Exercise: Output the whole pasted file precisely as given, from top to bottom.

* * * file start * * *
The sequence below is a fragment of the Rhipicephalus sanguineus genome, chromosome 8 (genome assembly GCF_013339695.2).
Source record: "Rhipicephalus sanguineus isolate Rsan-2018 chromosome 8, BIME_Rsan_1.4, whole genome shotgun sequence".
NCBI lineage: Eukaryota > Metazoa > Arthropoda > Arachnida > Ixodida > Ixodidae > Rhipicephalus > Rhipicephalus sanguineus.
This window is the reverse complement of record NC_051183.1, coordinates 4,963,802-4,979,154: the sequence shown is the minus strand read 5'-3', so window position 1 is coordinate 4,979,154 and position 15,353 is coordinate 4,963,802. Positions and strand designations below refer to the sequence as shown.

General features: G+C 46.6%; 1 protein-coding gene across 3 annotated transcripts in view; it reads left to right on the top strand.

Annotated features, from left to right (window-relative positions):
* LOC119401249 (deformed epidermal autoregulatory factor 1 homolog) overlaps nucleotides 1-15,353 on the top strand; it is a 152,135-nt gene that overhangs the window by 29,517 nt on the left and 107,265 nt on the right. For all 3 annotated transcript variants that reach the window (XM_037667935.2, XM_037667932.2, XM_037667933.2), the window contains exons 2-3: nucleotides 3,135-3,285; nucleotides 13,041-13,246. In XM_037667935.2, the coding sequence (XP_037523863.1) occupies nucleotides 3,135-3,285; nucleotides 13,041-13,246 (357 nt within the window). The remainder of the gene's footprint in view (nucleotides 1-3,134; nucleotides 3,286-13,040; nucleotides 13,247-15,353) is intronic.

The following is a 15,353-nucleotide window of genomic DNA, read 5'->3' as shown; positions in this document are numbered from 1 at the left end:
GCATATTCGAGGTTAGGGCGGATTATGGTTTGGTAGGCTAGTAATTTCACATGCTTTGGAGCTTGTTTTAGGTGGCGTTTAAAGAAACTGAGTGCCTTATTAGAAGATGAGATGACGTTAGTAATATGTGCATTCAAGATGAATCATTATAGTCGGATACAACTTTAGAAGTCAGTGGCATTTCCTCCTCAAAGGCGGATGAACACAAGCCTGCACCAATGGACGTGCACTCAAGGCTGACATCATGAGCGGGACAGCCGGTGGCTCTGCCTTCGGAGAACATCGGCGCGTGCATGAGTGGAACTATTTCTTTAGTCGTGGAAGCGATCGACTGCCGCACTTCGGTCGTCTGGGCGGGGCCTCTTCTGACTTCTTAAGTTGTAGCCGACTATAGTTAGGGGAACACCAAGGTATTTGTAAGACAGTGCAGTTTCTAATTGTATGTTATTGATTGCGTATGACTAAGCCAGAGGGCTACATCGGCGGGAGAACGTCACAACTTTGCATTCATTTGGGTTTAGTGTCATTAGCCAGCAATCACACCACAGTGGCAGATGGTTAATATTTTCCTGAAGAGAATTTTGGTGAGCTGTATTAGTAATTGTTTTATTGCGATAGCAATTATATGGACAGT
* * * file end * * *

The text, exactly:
The sequence below is a fragment of the Rhipicephalus sanguineus genome, chromosome 8 (genome assembly GCF_013339695.2).
Source record: "Rhipicephalus sanguineus isolate Rsan-2018 chromosome 8, BIME_Rsan_1.4, whole genome shotgun sequence".
NCBI lineage: Eukaryota > Metazoa > Arthropoda > Arachnida > Ixodida > Ixodidae > Rhipicephalus > Rhipicephalus sanguineus.
This window is the reverse complement of record NC_051183.1, coordinates 4,963,802-4,979,154: the sequence shown is the minus strand read 5'-3', so window position 1 is coordinate 4,979,154 and position 15,353 is coordinate 4,963,802. Positions and strand designations below refer to the sequence as shown.

General features: G+C 46.6%; 1 protein-coding gene across 3 annotated transcripts in view; it reads left to right on the top strand.

Annotated features, from left to right (window-relative positions):
* LOC119401249 (deformed epidermal autoregulatory factor 1 homolog) overlaps nucleotides 1-15,353 on the top strand; it is a 152,135-nt gene that overhangs the window by 29,517 nt on the left and 107,265 nt on the right. For all 3 annotated transcript variants that reach the window (XM_037667935.2, XM_037667932.2, XM_037667933.2), the window contains exons 2-3: nucleotides 3,135-3,285; nucleotides 13,041-13,246. In XM_037667935.2, the coding sequence (XP_037523863.1) occupies nucleotides 3,135-3,285; nucleotides 13,041-13,246 (357 nt within the window). The remainder of the gene's footprint in view (nucleotides 1-3,134; nucleotides 3,286-13,040; nucleotides 13,247-15,353) is intronic.

The following is a 15,353-nucleotide window of genomic DNA, read 5'->3' as shown; positions in this document are numbered from 1 at the left end:
GCATATTCGAGGTTAGGGCGGATTATGGTTTGGTAGGCTAGTAATTTCACATGCTTTGGAGCTTGTTTTAGGTGGCGTTTAAAGAAACTGAGTGCCTTATTAGAAGATGAGATGACGTTAGTAATATGTGCATTCAAGATGAATCATTATAGTCGGATACAACTTTAGAAGTCAGTGGCATTTCCTCCTCAAAGGCGGATGAACACAAGCCTGCACCAATGGACGTGCACTCAAGGCTGACATCATGAGCGGGACAGCCGGTGGCTCTGCCTTCGGAGAACATCGGCGCGTGCATGAGTGGAACTATTTCTTTAGTCGTGGAAGCGATCGACTGCCGCACTTCGGTCGTCTGGGCGGGGCCTCTTCTGACTTCTTAAGTTGTAGCCGACTATAGTTAGGGGAACACCAAGGTATTTGTAAGACAGTGCAGTTTCTAATTGTATGTTATTGATTGCGTATGACTAAGCCAGAGGGCTACATCGGCGGGAGAACGTCACAACTTTGCATTCATTTGGGTTTAGTGTCATTAGCCAGCAATCACACCACAGTGGCAGATGGTTAATATTTTCCTGAAGAGAATTTTGGTGAGCTGTATTAGTAATTGTTTTATTGCGATAGCAATTATATGGACAGT